How Much Does an Ant Exterminator Cost?
The average ant exterminator cost falls between $80 and $500, which makes calling a pro to take care of an ant infestation a relatively affordable option for homeowners.
- The typical cost range for an ant exterminator is$80 to $500, with homeowners around the country paying an average of $150.
- Ant exterminator costs depend on several factors, including the type of ant, the size of the home, the size and location of the infestation, the extermination method, the frequency of treatments, and the pest control company that is used.
- A homeowner may need to contact an ant exterminator if they notice sawdust trails, dirt piles, rustling noises, ant sightings, hollow-sounding wood beams, crumbling wooden structures, or discarded wings.
- Homeowners can likely handle minor ant infestations on their own, but for larger colonies or certain types of ants, it’s recommended that the homeowner hire a professional ant exterminator.
Ants are a seasonal fact of life for many homeowners. They’re small; they can squeeze through tiny cracks and crevices in search of water, food, and shelter; and they’re really difficult to get rid of completely. Many people regard ant extermination as a DIY project—the rows and rows of bug sprays, bait traps, and poison solutions line the shelves at home improvement stores for a reason. However, DIY ant removal can be surprisingly expensive and often involves spraying, dripping, or positioning toxic and smelly chemicals all around the home, creating no-go zones for pets and children. Professional ant control services can use methods that are cleaner, more environmentally friendly, and safer for the home’s residents. But just how much does an exterminator cost? According to Angi and HomeAdvisor, ant exterminator cost can range from $80 to $500, with a national average cost of $150.
Once the ants have been removed, it’s critical for a homeowner to take steps to prevent reinfestation. Ants are smart and adaptable, and they work together seamlessly to build new or different nests, find different ways around obstacles, and avoid traps once they realize what they are. As a result, if extermination misses just a few ants, a whole new colony will crop up in another part of the home. A professional ant control service can help with follow-up methods such as sealing the home and closing off entry points, removing food and water sources that attract ants, and preventatively applying barrier sprays to make it less likely that the ants will return. As every infestation is a little different, and those differences can affect the exterminator prices for ants, understanding the factors that determine the total cost can make it easier for homeowners to plan and budget, especially if ants are an annual challenge.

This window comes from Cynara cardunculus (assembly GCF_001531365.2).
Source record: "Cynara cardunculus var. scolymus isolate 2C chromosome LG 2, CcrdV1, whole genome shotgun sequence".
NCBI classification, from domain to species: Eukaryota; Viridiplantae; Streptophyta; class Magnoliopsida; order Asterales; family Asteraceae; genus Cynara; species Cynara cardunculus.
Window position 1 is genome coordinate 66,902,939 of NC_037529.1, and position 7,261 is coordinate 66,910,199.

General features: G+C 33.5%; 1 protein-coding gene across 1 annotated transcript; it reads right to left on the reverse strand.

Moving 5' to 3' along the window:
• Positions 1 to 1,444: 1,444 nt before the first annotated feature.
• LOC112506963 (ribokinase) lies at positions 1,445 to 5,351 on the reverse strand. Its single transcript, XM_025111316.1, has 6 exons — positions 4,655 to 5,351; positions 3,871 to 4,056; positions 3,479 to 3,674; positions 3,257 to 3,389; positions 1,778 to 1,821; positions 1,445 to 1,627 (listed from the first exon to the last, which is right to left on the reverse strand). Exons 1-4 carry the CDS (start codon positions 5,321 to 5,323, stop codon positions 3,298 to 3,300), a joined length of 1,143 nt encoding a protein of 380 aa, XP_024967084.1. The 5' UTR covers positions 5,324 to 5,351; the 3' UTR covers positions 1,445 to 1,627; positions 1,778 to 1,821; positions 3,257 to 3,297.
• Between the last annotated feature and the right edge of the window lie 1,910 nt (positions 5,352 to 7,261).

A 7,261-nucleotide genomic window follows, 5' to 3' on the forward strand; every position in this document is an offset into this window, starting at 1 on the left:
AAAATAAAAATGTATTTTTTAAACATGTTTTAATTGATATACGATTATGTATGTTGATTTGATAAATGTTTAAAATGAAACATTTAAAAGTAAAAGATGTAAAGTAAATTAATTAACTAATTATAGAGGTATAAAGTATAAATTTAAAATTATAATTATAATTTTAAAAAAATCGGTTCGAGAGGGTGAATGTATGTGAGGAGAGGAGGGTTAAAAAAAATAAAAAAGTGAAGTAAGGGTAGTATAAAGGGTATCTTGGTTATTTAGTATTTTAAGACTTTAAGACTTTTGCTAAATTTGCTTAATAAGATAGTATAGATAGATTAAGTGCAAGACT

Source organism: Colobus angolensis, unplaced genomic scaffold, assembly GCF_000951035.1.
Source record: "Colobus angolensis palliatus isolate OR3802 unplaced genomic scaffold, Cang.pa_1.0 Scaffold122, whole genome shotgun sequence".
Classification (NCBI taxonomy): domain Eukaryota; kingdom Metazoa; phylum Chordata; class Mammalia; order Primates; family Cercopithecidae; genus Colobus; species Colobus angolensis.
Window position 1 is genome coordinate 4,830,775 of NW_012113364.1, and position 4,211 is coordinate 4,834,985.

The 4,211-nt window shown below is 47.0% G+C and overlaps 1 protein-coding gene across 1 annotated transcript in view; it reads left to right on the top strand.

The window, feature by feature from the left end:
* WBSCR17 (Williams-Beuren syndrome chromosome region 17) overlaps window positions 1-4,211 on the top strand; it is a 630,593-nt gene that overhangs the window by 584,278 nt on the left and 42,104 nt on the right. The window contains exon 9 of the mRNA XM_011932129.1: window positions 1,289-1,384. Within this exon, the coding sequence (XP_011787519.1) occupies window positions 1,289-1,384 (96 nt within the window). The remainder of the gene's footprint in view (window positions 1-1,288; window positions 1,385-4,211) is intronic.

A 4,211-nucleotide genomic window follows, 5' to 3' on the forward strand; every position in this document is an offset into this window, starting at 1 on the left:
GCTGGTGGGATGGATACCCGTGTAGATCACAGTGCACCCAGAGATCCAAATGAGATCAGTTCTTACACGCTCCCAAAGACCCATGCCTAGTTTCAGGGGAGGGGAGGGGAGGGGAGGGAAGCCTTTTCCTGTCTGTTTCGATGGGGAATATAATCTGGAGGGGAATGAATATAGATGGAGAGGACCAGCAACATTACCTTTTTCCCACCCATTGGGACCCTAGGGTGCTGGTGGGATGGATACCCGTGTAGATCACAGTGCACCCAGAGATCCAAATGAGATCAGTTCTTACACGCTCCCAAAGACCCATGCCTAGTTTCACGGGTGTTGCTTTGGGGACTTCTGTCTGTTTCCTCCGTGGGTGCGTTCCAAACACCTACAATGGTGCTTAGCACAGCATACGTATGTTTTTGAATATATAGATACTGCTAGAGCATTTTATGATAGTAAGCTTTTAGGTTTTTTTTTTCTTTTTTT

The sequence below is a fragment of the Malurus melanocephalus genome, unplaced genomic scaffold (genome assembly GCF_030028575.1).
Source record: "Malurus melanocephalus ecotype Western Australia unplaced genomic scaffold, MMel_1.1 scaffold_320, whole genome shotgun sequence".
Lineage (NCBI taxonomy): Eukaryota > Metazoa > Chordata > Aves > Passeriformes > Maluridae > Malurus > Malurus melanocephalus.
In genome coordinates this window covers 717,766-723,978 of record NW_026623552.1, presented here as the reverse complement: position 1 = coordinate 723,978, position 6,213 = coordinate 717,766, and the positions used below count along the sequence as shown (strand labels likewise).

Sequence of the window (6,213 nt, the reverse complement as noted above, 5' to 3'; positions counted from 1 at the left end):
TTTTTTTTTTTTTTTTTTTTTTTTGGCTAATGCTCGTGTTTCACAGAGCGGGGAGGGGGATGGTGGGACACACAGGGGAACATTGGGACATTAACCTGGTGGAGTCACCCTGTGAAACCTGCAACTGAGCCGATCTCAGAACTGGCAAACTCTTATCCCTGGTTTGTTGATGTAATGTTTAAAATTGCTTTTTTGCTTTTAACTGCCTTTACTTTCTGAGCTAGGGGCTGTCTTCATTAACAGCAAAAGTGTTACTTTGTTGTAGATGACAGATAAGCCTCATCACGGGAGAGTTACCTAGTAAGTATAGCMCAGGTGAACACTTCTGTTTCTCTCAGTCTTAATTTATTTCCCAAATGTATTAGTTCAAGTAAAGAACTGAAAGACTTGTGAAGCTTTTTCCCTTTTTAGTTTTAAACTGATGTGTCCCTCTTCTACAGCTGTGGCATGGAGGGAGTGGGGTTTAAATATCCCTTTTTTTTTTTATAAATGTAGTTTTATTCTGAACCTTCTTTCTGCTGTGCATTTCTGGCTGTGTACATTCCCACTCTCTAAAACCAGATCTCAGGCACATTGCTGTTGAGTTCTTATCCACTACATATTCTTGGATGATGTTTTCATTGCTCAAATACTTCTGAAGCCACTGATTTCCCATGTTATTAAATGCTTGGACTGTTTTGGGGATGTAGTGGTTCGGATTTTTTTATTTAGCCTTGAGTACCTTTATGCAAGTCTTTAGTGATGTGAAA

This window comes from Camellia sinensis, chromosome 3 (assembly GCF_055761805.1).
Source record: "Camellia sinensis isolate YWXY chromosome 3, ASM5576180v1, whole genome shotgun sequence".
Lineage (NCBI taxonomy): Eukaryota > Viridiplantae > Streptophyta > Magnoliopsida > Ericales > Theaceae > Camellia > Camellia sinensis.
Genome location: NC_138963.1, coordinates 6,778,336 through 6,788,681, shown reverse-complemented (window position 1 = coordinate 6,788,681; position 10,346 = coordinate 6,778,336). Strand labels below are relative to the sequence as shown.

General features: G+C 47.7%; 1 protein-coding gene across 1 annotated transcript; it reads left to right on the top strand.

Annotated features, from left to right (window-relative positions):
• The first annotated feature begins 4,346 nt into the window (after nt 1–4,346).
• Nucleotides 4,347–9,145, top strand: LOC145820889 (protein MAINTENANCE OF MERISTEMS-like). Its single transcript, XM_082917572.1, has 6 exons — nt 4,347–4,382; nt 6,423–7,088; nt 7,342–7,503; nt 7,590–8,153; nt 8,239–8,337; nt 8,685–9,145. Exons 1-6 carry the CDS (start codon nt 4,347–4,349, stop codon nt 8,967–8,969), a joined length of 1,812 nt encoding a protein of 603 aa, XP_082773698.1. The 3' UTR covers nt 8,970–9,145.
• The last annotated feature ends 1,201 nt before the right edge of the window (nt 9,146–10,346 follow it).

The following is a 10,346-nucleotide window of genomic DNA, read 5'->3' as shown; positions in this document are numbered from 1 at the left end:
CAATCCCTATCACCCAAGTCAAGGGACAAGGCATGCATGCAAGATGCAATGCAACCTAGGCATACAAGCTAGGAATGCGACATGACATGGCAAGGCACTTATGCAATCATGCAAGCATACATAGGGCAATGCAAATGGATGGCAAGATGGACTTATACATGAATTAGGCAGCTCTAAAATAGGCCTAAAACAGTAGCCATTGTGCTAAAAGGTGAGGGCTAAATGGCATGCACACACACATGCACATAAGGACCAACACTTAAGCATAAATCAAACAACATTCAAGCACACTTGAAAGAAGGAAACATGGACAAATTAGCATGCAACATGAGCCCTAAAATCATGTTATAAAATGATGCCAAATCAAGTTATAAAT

Factors in Calculating Ant Exterminator Cost
Every type of ant and every type of home presents a different challenge when homeowners are planning extermination methods. The degree of difficulty in exterminating the ants will determine the cost, as infestations that are more complicated will take additional time and material to treat. What follows are some of the most influential factors in determining ant extermination cost.
While most ants have generally the same shape, they’re not all the same—there are a few hundred species that are native to North America. Fortunately, not all of them are interested in sharing a home with humans, but the 25 or so species that are happy to cohabitate have different qualities and characteristics, so the type of ant that has infested the home will affect the cost of removal. In general, carpenter ants are the most expensive to remove.
Ants don’t stay in one location: Once they’re in a home, they have myriad ways to travel from place to place inside walls and under floorboards. Larger homes make it more difficult to track and exterminate the ants as they travel, so more material and a considerably greater level of effort are required for successful treatment and prevention. Smaller homes are less challenging to address and so are less expensive to treat.
Infestation level is one of the most influential factors in determining the cost of an extermination plan. One small colony will price out at the lower end of the range. But large or networked colonies spread through the structure and through the walls of the home, or massive infestations in the soil underneath the home that have connected into the house itself, will be very difficult to treat and manage and will therefore be more costly. Severe infestations can cost up to $1,200 to remove.
The method of extermination will depend at least partly on the type of ant that is present and the size of the infestation. The following table shows the average cost per pest control method.